"A-Rod to the Yankees represents Steinbrenner at his diabolical best/worst. It's like having your best girl agree to marry you, finding out you can't get married because your church won't allow it, then watching her marry the guy you hate most in the world. Hide the sharp objects and post guards at the Zakim and Tobin bridges." --Dan Shaughnessy
The new manager of the Boston Red Sox cheated death four times during a medical odyssey that included multiple knee surgeries, blood clots, staph infections, massive internal bleeding, and a near amputation of his leg. Francona was so ill during the Christmas of 2002, the mere thought of managing a baseball team was ludicrous.
Sometime next week, the Boston tenure of Terry Francona will begin in earnest. Few will notice him wince when he ambles up those dugout steps; the burning in his legs when he climbs stairs is one of the permanent reminders of his surreal medical nightmare.
"If that's the worst of it, then I'll take it," he said. "I can still get on the treadmill. I can hit BP all day. It will not affect how I manage the team."
His team is the Boston Red Sox. His job is to win the World Series. His passion is the game of baseball, and all the sleepless nights that come with it.No Glory, Just Guts (Boston Globe)
"Well, I think we have a great team. And we can compete with them. If nothing else, God will have to be on our side."--Ben Affleck
"George Steinbrenner is the center of evil in the universe. There's no question about that.''--Ben Affleck
All right. Let's talk Sox.
As usual, nothing has been done--off-season or no off-season--halfway.
The Patriots were racking up the W's, and even fresh from the agony of Oct. 16, 2003, the news, radio and television wires of Boston were abuzz with A-Rod talk. The management of the team went out and stood on their heads to try and get the deal done. Boston even made peace with the very thought of parting with our beloved Binky, Nomar.
A cold snap, a Titans game, Schilling signed. It wasn't just a good off season. It was a great off-season. An historic off-season. With the addition of high-caliber pitching and manager Terry Francona (who I'm unspeakably, pants-wettingly excited about, and I strongly urge you to read the profile on him linked and quoted above), eggheads in Vegas were favoring the Sox.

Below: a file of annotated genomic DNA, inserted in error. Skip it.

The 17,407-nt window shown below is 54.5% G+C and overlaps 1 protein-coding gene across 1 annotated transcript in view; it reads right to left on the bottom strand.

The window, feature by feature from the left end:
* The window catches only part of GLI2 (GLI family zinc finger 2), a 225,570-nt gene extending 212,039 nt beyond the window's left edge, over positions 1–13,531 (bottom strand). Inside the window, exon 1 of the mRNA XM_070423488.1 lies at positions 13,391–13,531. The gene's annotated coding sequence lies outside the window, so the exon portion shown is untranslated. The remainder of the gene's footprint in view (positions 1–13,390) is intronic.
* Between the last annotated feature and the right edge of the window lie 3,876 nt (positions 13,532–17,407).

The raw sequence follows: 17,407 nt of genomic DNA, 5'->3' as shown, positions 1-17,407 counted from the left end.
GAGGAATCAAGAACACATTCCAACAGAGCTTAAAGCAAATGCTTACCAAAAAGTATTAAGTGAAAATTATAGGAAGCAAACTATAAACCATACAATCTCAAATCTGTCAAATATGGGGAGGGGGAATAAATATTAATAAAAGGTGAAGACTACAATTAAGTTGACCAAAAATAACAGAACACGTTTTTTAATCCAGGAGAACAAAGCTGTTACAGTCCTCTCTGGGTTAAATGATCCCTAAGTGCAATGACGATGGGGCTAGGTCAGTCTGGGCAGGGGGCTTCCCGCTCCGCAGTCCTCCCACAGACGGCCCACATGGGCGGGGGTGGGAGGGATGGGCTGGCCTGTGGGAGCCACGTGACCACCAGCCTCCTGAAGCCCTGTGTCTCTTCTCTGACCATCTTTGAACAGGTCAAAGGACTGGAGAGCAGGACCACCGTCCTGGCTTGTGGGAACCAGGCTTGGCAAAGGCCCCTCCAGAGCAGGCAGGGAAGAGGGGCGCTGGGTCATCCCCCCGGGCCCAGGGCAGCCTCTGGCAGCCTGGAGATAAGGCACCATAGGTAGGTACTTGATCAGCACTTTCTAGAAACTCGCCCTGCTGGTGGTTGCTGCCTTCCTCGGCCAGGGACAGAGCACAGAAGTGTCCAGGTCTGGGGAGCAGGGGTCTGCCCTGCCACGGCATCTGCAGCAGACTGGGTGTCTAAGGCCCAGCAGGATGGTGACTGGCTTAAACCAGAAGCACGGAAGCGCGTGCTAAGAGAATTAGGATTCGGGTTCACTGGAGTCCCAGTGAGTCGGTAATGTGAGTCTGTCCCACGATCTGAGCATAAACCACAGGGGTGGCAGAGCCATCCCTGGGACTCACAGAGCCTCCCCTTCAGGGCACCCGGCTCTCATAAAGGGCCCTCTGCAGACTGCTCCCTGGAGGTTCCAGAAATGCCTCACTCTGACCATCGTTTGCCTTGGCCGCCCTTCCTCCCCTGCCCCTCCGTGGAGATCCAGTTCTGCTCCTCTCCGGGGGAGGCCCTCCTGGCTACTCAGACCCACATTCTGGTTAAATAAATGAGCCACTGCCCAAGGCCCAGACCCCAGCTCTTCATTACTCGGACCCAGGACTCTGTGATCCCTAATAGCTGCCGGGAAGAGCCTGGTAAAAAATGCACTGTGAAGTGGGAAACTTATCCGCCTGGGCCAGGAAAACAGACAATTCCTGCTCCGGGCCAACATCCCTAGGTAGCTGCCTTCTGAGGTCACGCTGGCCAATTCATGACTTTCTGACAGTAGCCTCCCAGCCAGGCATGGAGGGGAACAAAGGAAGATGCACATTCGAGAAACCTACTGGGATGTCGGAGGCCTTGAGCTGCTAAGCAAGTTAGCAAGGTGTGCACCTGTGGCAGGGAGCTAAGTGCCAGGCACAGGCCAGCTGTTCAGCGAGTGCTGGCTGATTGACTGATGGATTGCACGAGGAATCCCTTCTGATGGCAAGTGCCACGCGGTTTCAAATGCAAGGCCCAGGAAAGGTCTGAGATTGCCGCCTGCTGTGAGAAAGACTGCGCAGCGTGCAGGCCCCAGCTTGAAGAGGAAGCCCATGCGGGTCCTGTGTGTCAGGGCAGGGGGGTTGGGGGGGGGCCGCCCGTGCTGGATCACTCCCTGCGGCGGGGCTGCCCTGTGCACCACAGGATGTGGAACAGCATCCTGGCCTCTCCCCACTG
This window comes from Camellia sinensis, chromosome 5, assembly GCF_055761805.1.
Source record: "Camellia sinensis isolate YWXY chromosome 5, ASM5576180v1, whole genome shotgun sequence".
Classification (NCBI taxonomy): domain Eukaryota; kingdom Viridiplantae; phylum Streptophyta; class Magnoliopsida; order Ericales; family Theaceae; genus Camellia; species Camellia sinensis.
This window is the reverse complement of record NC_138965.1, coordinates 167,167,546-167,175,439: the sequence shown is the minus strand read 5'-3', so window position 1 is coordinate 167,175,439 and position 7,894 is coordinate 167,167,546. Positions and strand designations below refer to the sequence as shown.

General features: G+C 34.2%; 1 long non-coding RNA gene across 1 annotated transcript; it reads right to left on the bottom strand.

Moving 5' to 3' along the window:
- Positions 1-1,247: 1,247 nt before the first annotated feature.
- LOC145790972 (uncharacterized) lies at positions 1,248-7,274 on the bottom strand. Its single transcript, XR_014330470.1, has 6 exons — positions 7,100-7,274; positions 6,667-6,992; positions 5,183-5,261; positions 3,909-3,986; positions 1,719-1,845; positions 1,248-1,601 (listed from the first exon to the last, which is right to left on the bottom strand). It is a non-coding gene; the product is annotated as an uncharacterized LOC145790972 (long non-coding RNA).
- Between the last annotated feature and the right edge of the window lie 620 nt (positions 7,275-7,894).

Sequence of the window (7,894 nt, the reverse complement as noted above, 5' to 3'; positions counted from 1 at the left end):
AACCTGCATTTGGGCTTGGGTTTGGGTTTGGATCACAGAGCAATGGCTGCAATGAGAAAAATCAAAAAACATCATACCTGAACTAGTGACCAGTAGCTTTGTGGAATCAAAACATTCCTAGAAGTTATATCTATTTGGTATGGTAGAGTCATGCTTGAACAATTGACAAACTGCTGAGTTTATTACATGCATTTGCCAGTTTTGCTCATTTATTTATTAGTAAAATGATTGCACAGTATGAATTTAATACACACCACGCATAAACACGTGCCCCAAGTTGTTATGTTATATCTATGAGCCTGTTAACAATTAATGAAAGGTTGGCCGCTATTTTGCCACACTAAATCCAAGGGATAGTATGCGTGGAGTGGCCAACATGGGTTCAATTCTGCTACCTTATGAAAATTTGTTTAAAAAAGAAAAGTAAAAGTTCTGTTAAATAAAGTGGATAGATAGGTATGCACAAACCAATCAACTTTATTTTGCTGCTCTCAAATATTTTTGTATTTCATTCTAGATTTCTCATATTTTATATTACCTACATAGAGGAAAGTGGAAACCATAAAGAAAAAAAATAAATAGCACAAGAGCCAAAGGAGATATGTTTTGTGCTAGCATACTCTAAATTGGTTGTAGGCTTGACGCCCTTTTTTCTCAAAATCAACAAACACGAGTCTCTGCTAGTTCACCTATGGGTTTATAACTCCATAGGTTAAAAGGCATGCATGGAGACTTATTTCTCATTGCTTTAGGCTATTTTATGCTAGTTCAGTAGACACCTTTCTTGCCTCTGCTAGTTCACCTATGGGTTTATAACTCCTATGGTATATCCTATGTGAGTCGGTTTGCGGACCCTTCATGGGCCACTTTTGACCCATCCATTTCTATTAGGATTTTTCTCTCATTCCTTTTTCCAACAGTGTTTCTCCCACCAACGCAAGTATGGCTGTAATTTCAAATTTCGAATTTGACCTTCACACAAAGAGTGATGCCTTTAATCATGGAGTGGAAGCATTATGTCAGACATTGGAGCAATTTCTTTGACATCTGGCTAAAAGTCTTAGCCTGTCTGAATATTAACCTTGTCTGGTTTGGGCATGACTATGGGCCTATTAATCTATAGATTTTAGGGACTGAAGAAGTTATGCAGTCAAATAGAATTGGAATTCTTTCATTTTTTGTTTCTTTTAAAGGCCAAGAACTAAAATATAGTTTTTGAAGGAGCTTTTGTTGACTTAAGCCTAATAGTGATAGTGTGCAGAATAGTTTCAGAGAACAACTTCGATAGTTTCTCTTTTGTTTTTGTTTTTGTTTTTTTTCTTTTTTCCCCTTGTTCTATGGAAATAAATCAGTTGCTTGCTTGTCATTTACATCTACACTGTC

Yep. Nothing happens halfway when we're talking about this institution of the Boston Red Sox. Whether that's good or bad isn't something I've quite reached a conclusion about, but the one thing you can say is: in the space of just two months, the Boys of Beantown had gone from the heights of destiny-fulfilling ecstasy to the depths of suicidal, railing-at the-universe agony and right back again, with no stops in between.
And then. Oh, and then. The A-Rod deal fell apart. This was bad. We needed him, and more importantly, we didn't need Manny. We didn't just not need Manny, as a matter of fact--we didn't need even the concept of Manny. The Patriots were showing by example that prima donnas don't win championships, and the baseball faction seemed to be taking notice. But then the deal fell through. On, of course, a technicality.
But--also of course--the worst was yet to come. And then came the news from New York like a flaming nuclear meteor from outer space crashing down on Yawkey Way. And I don't know what's worse--the news itself or the fact that Red Sox Nation proved its crushing gullibility yet again.
I mean, come on. In the past three generations, we've been in the basement enough times to recognize it, haven't we? So why wouldn't we see this coming?
It happened with Clemens. It happened with the Babe. It has happened, year after year after year after year after year, with all the money and the power and the glory. We've heard this giant sucking sound before, and we know where it's coming from. Why didn't we see it coming? Why are we just Charlie Brown for another year, still running our fool heads off to kick that football?
I guess the only answer is that there's something addictive in the extremes of it. There's just something about it, that dichotomy. Boston or New York. Nomar or A-Rod. Grady or Terry. Triumph and defeat. Joy and tragedy. Agony and ecstasy. And all in their purest forms.
The Sox and Yankees have been compared to the US and Russia at the height of the Cold War, but I think it's more accurate to say that the battle between the Sox and Yankees is the U.S. sporting equivalent of Israeli-Palestinian strife. Both feuds are bitter, seem to have gone on forever, and also seem insoluble. And, at least, in my personal opinion, in both of these situations, both sides are right, and both sides are wrong.
Also important is that while each battle may be unpleasant, no one can ever say it's not interesting. Few remain neutral with either conflict, especially if they're native to any of the areas where they're fought--be it Jenin or the Fenway, Jerusalem or the Bronx.
But most important is the fact that in both of these situations, at least one thing about each of them is patently clear, no matter what extremists want to argue: there needs to be a two-state solution in Israel, and baseball needs a salary cap. And these needs--on their respective scales of importance, of course--are equally dire.
The Last Word. (As usual, from Bambino's Curse)